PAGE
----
Analysis: DraftKings Migration Issues In NH Show Another Monopoly Downside

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DraftKings recently kicked off a nationwide migration to its own platform, starting in New Hampshire.

A spokesperson confirmed the company had “begun testing our technologies in various markets,” notably in the past two weeks. The full migration process to SBTech technology is on track to complete by the end of the third quarter of 2021.

So far, it has not exactly been seamless.

Hiccups for DraftKings in New Hampshire

New Hampshire chose to utilize a monopoly sports betting model after legalizing sports betting in 2019. The state employed a bidding process in which DraftKings won exclusive rights to the market by offering 51% of revenue.

New Hampshire entertained the possibility of multiple operators, though. The platform operated largely without major issue until the migration began.

In fact, the DraftKings site in New Hampshire has seen four hiccups in the past two weeks:

It is not exactly unexpected. Migrations are notoriously tricky, even though DraftKings has been trialing the SBTech platform in Ireland

For instance, FanDuel went through similar issues when it moved onto its own technology. Paddy Power Betfair acquired FanDuel in 2018 and thereafter migrated the company to its platform.

Mo’ monopolies, mo’ problems

However, the outages do illustrate the importance of choice — or put another way, the downside of monopolies.

Some states opted for a model run via the lottery to avoid constitutional restrictions on gambling expansion. A lottery-run system, though, does not require a single-operator model. In Tennessee, for example, the lottery operates an online-only system with multiple sportsbooks.

Bettors in New Hampshire had a frustrating week with no legal sports betting alternative while the Boston Red Sox built an eight-game winning streak.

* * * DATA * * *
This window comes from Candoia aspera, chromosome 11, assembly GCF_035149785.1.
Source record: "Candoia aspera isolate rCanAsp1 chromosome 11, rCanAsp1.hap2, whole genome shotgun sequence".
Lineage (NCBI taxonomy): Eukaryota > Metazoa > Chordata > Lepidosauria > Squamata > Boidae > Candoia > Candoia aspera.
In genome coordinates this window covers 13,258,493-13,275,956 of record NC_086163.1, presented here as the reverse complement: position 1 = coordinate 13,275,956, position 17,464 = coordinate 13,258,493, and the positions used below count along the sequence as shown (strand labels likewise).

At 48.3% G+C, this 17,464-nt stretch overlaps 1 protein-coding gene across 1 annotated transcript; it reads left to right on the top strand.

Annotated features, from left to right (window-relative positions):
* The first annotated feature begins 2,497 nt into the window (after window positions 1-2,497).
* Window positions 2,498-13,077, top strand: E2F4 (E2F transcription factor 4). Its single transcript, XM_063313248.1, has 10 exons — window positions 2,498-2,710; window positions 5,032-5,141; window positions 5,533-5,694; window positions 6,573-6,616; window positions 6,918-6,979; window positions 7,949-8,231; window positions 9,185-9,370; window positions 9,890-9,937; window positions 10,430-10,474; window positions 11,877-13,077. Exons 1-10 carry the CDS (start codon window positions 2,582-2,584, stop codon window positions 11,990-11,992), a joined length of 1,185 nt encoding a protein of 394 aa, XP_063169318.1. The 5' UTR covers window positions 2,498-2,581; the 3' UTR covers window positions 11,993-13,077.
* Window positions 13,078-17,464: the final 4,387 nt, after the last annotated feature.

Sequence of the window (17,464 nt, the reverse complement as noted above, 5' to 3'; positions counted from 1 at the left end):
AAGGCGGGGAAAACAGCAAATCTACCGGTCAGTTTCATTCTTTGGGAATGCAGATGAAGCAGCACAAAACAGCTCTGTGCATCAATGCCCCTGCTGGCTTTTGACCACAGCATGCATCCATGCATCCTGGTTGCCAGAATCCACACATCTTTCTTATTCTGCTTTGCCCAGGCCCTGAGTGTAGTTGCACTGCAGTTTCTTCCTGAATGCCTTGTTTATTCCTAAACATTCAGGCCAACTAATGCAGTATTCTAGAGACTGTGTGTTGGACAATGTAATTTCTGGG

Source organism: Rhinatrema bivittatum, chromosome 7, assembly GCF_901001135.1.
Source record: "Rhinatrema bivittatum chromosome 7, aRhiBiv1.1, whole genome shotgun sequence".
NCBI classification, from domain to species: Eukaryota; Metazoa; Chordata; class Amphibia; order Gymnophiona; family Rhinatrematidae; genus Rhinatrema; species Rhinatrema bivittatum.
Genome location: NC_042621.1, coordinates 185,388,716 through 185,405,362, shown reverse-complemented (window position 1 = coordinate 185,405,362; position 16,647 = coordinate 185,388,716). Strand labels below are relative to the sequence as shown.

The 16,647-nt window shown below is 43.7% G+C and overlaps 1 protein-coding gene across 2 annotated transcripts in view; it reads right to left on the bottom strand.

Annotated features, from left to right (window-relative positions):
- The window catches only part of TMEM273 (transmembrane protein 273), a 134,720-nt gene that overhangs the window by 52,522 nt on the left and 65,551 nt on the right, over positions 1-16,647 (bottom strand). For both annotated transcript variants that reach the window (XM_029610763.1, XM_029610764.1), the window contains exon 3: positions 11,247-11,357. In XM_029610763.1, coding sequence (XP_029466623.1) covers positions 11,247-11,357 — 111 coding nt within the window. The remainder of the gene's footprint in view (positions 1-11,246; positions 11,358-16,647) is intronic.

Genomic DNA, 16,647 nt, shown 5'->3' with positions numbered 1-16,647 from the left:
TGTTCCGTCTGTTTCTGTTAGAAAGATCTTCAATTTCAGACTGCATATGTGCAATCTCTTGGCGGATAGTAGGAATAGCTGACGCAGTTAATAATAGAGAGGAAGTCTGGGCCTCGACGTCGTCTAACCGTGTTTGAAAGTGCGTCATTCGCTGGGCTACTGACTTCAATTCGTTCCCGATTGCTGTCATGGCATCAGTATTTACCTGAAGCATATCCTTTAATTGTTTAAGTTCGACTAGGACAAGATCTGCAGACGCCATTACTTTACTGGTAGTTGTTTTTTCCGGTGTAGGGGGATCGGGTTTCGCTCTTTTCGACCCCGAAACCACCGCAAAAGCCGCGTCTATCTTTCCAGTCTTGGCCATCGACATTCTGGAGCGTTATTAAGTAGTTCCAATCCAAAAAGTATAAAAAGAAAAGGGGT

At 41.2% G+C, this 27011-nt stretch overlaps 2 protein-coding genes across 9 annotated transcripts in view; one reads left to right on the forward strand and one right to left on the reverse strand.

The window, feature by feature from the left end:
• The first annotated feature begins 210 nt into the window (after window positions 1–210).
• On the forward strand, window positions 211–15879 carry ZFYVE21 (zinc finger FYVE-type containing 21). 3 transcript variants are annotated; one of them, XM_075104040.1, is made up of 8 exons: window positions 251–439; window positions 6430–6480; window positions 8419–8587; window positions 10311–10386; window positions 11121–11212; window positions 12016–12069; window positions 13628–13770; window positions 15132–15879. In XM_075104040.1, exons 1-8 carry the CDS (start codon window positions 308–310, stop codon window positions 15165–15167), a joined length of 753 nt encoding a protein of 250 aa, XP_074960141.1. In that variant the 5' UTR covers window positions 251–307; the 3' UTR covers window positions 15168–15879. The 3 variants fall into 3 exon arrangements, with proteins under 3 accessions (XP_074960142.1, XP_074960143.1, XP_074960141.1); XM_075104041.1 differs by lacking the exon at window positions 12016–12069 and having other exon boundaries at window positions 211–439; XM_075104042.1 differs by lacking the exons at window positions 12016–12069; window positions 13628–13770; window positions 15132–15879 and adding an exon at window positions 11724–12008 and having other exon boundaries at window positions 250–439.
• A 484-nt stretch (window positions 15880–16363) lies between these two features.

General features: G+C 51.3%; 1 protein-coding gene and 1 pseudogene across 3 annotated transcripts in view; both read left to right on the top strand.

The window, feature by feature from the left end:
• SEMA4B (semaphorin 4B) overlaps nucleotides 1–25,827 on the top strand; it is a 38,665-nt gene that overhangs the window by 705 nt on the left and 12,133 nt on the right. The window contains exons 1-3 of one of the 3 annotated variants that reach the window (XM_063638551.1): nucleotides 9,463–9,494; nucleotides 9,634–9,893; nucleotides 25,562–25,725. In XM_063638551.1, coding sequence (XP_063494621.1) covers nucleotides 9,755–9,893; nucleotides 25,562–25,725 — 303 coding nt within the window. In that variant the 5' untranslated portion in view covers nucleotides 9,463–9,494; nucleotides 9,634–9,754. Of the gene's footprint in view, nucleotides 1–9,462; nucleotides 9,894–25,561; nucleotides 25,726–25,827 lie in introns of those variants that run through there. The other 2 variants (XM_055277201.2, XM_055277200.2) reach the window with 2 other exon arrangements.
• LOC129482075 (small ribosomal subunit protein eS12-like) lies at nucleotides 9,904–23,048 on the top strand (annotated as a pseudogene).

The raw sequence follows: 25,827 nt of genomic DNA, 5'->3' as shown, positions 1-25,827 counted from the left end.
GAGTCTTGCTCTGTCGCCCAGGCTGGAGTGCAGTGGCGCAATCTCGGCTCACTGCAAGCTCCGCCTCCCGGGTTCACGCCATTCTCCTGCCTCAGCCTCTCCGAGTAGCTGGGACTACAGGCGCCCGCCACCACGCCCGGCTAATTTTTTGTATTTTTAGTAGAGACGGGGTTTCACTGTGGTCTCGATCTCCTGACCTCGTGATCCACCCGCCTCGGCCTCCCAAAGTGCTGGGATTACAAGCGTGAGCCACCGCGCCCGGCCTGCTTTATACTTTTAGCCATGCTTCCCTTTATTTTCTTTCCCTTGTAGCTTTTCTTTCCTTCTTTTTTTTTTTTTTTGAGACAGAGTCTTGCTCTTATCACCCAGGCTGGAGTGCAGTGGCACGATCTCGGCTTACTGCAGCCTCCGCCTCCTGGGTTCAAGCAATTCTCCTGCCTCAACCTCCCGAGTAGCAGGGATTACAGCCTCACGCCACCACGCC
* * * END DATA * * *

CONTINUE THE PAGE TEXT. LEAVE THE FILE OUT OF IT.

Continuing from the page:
Many likely have found their way to the illegal offshore market for a bet. Perhaps they went back to their local bookie, alternatively.

Not an isolated outage incident

It’s not like sportsbook outages are black-swan events. Many, including DraftKings in New Hampshire, fell over in the lead up to the Super Bowl.

Last year, Oregon went without a legal betting option for more than two weeks when its monopoly platform provider (also SBTech) was taken down by a cyberattack.

That’s far from an ideal consumer experience. And that experience should be a legislative and regulatory priority, even though it often takes a back seat to tax revenue.

Attempting to migrate bettors from offshore and bookies requires offering competitive odds among companies driven to compete. Absent that, their motivation to switch largely is nonexistent.

Raw deal for US sports bettors

Take New York sports betting for example. Governor Andrew Cuomo wanted to mimic New Hampshire in a bid to raise an unrealistic $500 million in revenue for the state from sports betting. Nevermind whether New York sports bettors got choice or a good experience — those took a backseat to Cuomo’s push to exclude casinos.

Washington DC and Montana are more examples where the consumer gets an awful experience thanks to a monopoly system. Both of those markets chose to utilize lottery provider Intralot for sports betting, with horrendous results to date.

All the time, the black market benefits. Hopefully new states legalizing sports betting think about their consumers as much as the state coffers.